OWOSSO — When city residents don’t know the Department of Public Works water foreman, that’s generally a good thing.
But after last winter’s extreme cold, it’s likely Paul Oberlin is familiar to many citizens for putting in hard work and long hours making sure water mains get repaired quickly when they break.
Oberlin said in one instance, five water mains broke in a single day due to the severe cold last winter.
“It’s a lot of dealing with the snow, climbing down into holes — and you’re going to get cold,” Oberlin said. “But people are counting on us for water. There were literally guys coming in after working for 12 or 16 hours and thinking they were done, but they got called right back in. These guys never stopped. If I could have done it, I would have given each of those guys a vacation.”
Oberlin pointed to the winter of 2014 as an example of what can go wrong when the weather gets extreme. He said the temperature was below freezing for two and a half months straight, and Owosso had 52 water main breaks.
Oberlin joked he’s always on duty and that nothing really bothers him these days due to everything he’s experienced; he only needs a Pepsi in his hand and he promises to pull through.
Without the Pepsi, however, Oberlin makes no guarantee.
Oberlin became the DPW’s water foreman Jan. 31, 2005, and moved to Owosso when he accepted the position. He had grown up in Grand Ledge and attended school there, graduating in 1980, before moving to Ovid and later Oakley as an adult, with several other stops in between.
During that time, Oberlin worked in the private sector. When he was offered a position in Owosso, he couldn’t pass it up. Now he supervises four other DPW employees.
Prior to working in Owosso, he had laid water lines for several years, and he was a Delta Township firefighter for about 10 years.
“I worked for a private company since I was 11 years old laying water mains, fixing breaks, and that kind of stuff. Pretty much my whole life,” Oberlin said.
Oberlin said since the city of Owosso’s water infrastructure is so old, much of what he has learned about the city’s water lines has been by necessity.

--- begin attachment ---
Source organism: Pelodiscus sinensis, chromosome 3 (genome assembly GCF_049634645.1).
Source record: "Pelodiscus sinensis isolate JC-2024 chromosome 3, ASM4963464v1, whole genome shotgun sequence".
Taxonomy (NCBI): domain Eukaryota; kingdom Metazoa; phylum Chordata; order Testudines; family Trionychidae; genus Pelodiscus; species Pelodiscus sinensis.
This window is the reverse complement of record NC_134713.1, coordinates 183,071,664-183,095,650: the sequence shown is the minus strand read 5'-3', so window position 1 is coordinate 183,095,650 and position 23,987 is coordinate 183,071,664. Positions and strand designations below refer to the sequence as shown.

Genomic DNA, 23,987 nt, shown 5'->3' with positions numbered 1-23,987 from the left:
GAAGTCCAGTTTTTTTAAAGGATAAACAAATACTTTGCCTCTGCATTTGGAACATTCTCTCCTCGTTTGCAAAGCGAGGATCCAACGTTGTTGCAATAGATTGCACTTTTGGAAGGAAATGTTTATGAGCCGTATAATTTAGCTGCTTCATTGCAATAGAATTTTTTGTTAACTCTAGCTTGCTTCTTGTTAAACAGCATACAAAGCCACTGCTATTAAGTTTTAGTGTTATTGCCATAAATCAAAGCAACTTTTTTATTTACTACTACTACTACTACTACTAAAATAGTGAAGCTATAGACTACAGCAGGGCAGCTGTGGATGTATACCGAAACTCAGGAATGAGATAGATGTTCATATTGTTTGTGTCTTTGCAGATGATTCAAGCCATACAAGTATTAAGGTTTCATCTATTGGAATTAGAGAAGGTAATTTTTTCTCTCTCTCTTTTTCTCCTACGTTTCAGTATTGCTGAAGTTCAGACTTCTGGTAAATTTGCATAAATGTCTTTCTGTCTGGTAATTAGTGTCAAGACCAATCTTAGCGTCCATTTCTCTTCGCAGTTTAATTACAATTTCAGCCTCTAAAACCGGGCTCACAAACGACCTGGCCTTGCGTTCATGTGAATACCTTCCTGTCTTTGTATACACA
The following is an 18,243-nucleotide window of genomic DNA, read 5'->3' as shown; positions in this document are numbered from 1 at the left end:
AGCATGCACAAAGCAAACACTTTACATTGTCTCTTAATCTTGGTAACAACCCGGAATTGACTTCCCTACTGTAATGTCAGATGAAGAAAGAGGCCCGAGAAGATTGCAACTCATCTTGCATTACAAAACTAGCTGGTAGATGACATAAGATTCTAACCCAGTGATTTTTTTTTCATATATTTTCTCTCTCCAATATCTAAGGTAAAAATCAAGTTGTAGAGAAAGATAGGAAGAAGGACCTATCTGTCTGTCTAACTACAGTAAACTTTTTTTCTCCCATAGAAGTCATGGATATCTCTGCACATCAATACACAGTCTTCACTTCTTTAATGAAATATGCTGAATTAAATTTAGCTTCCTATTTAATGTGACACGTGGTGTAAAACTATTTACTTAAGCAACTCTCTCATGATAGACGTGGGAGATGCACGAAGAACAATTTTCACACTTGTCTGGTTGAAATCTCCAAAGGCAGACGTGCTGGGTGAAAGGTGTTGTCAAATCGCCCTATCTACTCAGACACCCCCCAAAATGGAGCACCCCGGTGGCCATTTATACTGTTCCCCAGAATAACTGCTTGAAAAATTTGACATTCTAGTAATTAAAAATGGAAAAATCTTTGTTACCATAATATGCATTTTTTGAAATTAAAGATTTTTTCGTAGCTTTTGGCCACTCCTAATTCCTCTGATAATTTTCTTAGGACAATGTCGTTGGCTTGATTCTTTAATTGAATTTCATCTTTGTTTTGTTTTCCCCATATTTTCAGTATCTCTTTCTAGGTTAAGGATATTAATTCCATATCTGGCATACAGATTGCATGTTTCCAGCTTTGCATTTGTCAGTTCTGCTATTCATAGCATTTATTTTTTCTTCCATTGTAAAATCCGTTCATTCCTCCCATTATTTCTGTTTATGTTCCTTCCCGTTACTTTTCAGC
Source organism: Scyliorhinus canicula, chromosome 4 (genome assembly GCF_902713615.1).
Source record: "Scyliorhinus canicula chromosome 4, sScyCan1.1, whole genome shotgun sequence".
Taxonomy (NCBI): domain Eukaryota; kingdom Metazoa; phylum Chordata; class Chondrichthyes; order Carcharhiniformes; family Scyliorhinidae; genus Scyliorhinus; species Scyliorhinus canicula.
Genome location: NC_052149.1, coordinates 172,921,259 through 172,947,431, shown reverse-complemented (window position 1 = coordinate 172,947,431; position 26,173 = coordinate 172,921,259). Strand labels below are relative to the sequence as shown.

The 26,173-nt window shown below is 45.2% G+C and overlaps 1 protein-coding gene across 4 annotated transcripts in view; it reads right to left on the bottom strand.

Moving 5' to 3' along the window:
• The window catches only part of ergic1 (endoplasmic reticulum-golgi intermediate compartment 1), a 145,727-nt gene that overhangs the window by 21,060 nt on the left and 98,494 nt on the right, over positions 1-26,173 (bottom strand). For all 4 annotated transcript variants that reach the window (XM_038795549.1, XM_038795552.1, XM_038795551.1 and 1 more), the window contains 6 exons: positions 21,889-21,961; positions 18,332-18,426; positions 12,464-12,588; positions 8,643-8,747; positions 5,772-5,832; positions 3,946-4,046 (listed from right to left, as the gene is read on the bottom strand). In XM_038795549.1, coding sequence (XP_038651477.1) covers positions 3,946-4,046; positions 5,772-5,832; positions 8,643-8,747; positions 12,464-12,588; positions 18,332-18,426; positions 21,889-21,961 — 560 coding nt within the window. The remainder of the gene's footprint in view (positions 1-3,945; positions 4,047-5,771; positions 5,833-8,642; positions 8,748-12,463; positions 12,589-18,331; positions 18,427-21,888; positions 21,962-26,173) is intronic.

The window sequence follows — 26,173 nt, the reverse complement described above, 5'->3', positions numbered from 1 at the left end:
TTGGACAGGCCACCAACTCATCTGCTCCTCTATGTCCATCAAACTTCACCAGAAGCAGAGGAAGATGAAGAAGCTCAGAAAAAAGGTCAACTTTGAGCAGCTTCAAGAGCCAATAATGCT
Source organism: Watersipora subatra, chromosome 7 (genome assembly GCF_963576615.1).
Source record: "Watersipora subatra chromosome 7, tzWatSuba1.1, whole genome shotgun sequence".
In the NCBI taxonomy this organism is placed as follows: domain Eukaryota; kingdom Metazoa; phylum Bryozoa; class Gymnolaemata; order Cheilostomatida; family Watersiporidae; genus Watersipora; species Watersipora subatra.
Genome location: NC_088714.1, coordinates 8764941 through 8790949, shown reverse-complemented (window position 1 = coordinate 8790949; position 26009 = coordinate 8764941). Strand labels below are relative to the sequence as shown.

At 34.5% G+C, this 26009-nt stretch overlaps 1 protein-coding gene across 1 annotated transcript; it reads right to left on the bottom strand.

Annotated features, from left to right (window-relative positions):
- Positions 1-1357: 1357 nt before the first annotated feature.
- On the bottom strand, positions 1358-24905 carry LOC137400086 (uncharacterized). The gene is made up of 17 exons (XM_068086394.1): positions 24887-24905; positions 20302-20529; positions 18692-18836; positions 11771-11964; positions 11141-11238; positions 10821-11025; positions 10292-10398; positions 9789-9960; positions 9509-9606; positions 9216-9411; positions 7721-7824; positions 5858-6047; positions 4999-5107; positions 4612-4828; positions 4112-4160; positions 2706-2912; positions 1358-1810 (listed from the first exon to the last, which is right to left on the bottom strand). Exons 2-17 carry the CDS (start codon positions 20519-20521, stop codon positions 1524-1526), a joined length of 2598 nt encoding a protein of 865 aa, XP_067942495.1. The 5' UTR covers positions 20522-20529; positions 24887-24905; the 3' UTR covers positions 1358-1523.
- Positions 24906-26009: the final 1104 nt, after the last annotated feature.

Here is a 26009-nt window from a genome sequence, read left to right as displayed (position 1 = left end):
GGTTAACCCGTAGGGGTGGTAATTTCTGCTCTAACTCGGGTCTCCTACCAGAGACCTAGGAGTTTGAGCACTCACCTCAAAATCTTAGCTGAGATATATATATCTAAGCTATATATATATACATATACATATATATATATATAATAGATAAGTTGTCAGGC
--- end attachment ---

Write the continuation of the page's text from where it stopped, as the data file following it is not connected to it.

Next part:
Just learning where to go was an issue at first.
“The first couple of times they sent me out, I had no idea where I was going,” Oberlin said. “Luckily the truck I drove had a map in it so I could look it up. After about two years, you get a handle on the addresses and where streets were. Next thing, you know the people. Now I think I know too much.”
Oberlin said the best part of Owosso is the community, and he has ample praise for his co-workers and management, especially City Manager Nate Henne, who often visits the sites of water main breaks.
Oberlin believes Owosso is fortunate to have Henne as its city manager. Oberlin also commended Director of Public Services Glenn Chinavare for getting his employees the equipment they need, when they need it.
“The people that I work with are beyond excellent,” Oberlin added. “When you put 15 guys in a garage for eight to 16 hours a day, you don’t expect to have such a good bond at the garage. It really makes it worth being here, even on the really long nights,” he said. “We’ve had some horrific things happen in this city in the middle of the night that a lot of people don’t even realize what happened. The call goes out and we do the best we can. If it’s really bad, we start making panic calls and hope that the rest of the guys are able to come in and help and get things taken care of in a big hurry. I can honestly say I’ve never seen a group of guys work so hard to make things right.”
Oberlin and his wife Jeanne have been married for 22 years. The couple have five children and 10 grandchildren.
“I love my wife. She’s a great woman, and we have good batch of kids,” Oberlin said. “The grandkids are a handful. I come in the door and see arms flopping and kids yelling, ‘Papa, papa.’”